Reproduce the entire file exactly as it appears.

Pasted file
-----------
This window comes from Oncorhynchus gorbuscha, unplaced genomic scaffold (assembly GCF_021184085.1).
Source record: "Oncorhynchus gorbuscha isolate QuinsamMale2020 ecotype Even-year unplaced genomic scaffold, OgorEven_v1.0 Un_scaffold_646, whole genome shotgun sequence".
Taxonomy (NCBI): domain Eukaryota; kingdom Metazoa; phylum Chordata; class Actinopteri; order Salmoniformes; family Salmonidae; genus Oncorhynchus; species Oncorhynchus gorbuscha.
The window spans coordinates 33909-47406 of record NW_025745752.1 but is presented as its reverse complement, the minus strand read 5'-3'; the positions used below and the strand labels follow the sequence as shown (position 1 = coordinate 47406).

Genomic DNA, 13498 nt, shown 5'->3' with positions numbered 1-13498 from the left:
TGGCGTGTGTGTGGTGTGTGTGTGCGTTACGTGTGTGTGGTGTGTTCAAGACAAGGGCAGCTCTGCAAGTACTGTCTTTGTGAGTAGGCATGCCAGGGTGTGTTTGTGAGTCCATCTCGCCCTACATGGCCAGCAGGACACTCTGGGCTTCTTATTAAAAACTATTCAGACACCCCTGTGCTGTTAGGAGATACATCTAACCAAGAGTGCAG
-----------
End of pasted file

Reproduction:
This window comes from Oncorhynchus gorbuscha, unplaced genomic scaffold (assembly GCF_021184085.1).
Source record: "Oncorhynchus gorbuscha isolate QuinsamMale2020 ecotype Even-year unplaced genomic scaffold, OgorEven_v1.0 Un_scaffold_646, whole genome shotgun sequence".
Taxonomy (NCBI): domain Eukaryota; kingdom Metazoa; phylum Chordata; class Actinopteri; order Salmoniformes; family Salmonidae; genus Oncorhynchus; species Oncorhynchus gorbuscha.
The window spans coordinates 33909-47406 of record NW_025745752.1 but is presented as its reverse complement, the minus strand read 5'-3'; the positions used below and the strand labels follow the sequence as shown (position 1 = coordinate 47406).

Genomic DNA, 13498 nt, shown 5'->3' with positions numbered 1-13498 from the left:
TGGCGTGTGTGTGGTGTGTGTGTGCGTTACGTGTGTGTGGTGTGTTCAAGACAAGGGCAGCTCTGCAAGTACTGTCTTTGTGAGTAGGCATGCCAGGGTGTGTTTGTGAGTCCATCTCGCCCTACATGGCCAGCAGGACACTCTGGGCTTCTTATTAAAAACTATTCAGACACCCCTGTGCTGTTAGGAGATACATCTAACCAAGAGTGCAG